That being said, I don’t know C# at all, so I’m in no position to do the work. I’m happy to do anything on the C++/build system side to support the effort, though.
I’d also like to see an ADRIFT 5 interpreter that is linked to standard GLK, since both Frankendrift and the ADRIFT runner are inaccessible with screen readers. Hell, I’d compile it myself, but compiling programs from source on Windows is a bit out of my comfort zone. (Mainly because I don’t know C/C++, so when the shit hits the fan, I don’t know what broke.)
At least compiling programs on Linux is easy enough.
Abstractly speaking, converting an interpreter to use Glk isn’t a really difficult task, depending on how “fancy” the screen manipulation is. For basic Glk support, at any rate, it’s not particularly hard at all. Briefly, you have to replace the input/output functionality with Glk equivalents. If the interpreter does do a lot of fancy stuff, then you also have to determine how to map that to Glk, or which parts you can just ignore.
Some difficulty lies in the fact that C# doesn’t understand C, and Glk is exposed via a C header. However, it looks like there’s a tool which can generate C# code from a C header, which should really ease the process.
To provide an anecdote, a while back I ported the old ScottFree interpreter to Glk in an afternoon. It’s surely simpler than Adrift, and I had good working knowledge of Glk, but I think a sufficiently motivated C# developer could get something working without much trouble.
Ok, so unless there are some unforeseen problems it isn’t a huge task for an experienced C# programmer. The guy I know might not be interested so if anyone reading this wants to look at this, it would be great.
So before you shared that, I had started working on this, which was intended to be a wrapper for Glk so that we could make a generic GlkRunner project which wasn’t hard coded to any particular Glk implementation. Then just like you have Runner.Win, we could have Runner.Garglk, Runner.Spatterlight, Runner.WinGlk etc which would specify which Glk implementation DLL to load (and run any implementation specific code, like setting the window title).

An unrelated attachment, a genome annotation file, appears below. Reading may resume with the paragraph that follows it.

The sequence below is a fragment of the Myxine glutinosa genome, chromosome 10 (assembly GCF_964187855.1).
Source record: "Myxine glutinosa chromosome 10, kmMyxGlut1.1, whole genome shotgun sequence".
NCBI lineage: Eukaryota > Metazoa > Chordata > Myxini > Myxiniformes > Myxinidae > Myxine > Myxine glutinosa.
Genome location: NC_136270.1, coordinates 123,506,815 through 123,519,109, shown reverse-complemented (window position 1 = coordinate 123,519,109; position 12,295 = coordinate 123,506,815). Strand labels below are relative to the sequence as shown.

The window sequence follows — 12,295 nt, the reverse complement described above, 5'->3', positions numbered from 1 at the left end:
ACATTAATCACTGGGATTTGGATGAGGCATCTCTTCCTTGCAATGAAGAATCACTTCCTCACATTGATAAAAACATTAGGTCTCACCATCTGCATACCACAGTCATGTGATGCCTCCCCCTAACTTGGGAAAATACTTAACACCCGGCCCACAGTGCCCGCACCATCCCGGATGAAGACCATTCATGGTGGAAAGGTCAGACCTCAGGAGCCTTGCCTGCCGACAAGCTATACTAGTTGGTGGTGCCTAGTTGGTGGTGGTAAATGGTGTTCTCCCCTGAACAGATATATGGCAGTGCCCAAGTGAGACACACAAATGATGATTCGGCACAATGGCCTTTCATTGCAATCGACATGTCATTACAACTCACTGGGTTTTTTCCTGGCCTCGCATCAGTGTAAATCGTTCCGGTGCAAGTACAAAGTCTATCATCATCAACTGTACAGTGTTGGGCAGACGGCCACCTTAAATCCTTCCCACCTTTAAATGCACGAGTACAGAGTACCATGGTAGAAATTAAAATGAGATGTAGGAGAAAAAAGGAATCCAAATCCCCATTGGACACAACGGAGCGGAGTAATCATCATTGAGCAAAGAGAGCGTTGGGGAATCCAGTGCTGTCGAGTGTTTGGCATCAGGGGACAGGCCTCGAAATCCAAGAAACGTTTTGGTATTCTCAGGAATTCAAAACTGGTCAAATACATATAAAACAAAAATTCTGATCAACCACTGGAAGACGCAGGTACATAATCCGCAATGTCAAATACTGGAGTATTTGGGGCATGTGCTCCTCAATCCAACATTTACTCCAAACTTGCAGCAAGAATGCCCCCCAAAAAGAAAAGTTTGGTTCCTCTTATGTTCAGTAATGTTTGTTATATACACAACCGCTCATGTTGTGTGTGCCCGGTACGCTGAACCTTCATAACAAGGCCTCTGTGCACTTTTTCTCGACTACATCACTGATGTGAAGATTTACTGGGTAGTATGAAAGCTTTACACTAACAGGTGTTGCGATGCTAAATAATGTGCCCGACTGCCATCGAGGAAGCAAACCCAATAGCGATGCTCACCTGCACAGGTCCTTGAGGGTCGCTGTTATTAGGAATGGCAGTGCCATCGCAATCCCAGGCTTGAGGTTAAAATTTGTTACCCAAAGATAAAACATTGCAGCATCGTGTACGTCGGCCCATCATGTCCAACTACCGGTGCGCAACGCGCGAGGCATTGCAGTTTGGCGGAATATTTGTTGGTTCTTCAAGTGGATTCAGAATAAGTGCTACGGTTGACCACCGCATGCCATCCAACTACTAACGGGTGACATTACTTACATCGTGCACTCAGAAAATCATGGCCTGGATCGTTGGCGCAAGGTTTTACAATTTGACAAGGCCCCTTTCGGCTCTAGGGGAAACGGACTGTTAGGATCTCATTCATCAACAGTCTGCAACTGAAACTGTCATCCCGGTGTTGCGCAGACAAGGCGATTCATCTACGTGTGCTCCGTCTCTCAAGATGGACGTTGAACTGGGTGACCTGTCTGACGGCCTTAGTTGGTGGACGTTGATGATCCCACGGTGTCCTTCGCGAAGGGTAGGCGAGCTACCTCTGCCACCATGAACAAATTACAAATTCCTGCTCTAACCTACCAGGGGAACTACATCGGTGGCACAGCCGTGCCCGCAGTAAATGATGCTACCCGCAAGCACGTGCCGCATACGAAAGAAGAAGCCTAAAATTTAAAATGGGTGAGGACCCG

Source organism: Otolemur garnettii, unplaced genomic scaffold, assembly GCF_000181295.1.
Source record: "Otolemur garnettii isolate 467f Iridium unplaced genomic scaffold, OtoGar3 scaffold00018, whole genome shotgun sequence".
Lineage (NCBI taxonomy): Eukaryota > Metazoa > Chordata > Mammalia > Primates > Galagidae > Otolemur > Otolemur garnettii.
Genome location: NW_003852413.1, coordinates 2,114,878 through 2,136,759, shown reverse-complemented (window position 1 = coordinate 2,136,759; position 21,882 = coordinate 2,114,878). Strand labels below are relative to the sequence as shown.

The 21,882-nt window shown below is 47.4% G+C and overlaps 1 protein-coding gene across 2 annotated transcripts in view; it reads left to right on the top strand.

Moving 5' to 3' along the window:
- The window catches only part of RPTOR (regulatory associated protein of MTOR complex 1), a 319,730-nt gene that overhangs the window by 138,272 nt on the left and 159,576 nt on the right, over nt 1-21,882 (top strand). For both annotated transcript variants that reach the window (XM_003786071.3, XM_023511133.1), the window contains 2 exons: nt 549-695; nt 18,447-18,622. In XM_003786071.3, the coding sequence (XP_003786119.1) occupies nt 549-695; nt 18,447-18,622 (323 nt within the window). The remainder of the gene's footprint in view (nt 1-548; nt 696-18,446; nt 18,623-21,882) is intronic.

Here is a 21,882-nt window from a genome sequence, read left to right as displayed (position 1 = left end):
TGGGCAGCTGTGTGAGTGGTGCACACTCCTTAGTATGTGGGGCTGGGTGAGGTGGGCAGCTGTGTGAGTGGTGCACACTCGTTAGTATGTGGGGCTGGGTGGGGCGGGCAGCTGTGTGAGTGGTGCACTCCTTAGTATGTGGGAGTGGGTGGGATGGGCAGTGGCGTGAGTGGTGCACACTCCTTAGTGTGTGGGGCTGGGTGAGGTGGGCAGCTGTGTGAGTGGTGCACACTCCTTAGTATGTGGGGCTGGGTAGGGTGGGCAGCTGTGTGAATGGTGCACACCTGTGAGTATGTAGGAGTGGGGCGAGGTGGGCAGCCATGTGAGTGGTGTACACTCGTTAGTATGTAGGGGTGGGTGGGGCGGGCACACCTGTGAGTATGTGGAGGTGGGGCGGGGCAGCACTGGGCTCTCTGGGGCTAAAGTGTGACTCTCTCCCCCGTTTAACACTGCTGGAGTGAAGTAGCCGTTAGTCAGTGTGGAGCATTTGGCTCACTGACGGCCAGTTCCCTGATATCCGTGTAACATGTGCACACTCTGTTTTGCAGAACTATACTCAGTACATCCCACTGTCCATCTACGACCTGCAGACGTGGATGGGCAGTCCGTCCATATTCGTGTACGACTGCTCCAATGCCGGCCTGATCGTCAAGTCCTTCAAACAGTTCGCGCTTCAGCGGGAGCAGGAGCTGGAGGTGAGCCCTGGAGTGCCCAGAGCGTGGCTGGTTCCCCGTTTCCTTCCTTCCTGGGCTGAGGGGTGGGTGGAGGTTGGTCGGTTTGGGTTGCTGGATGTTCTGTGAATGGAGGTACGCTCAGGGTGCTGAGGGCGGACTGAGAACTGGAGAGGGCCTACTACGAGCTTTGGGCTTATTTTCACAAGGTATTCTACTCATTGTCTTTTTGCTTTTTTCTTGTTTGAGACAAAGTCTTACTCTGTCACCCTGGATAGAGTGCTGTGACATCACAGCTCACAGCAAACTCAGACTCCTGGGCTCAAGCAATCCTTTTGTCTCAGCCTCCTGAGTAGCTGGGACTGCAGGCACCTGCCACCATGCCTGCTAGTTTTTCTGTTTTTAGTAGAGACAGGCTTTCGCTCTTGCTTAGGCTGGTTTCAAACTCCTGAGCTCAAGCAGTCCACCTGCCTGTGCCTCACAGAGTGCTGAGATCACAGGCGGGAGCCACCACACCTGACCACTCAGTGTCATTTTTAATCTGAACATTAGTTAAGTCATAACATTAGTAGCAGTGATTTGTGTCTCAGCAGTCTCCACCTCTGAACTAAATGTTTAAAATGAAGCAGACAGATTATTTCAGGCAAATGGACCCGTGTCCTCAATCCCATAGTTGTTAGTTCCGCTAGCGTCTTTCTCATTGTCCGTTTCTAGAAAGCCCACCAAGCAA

I think the general dynamic loading of a Glk DLL is working, but I couldn’t figure out how to provide glk_main to the DLL. Perhaps the only thing that might actually be helpful to you would be the SetGlkDllName function.
I think we definitely do want to make it Glk-implementation-agnostic. Gargoyle is great, but I don’t think it works that well with screenreaders, whereas Windows-Glk is better in that regard. So being able to connect it to various Glk implementations, even if some custom code is still required, would be very desirable.
Yeah, that would be ideal. One roadblock we might run into though is that saving and restoring is implemented fairly deep within the guts of the original Adrift source, so for now I’m relying on garglk_fileref_get_name to avoid having to rewrite that part. I don’t know how common this function is in other implementations.
I don’t think you can, really. The entire native-library-interop rigmarole needs to be initiated from the .NET side of things. For connecting to GarGlk/Gargoyle, I reimplemented the main.cpp file that is usually compiled into every Gargoyle interpreter. (WinGlk seems to be most suited for this role reversal, expecting you to provide the top-level main function altogether.)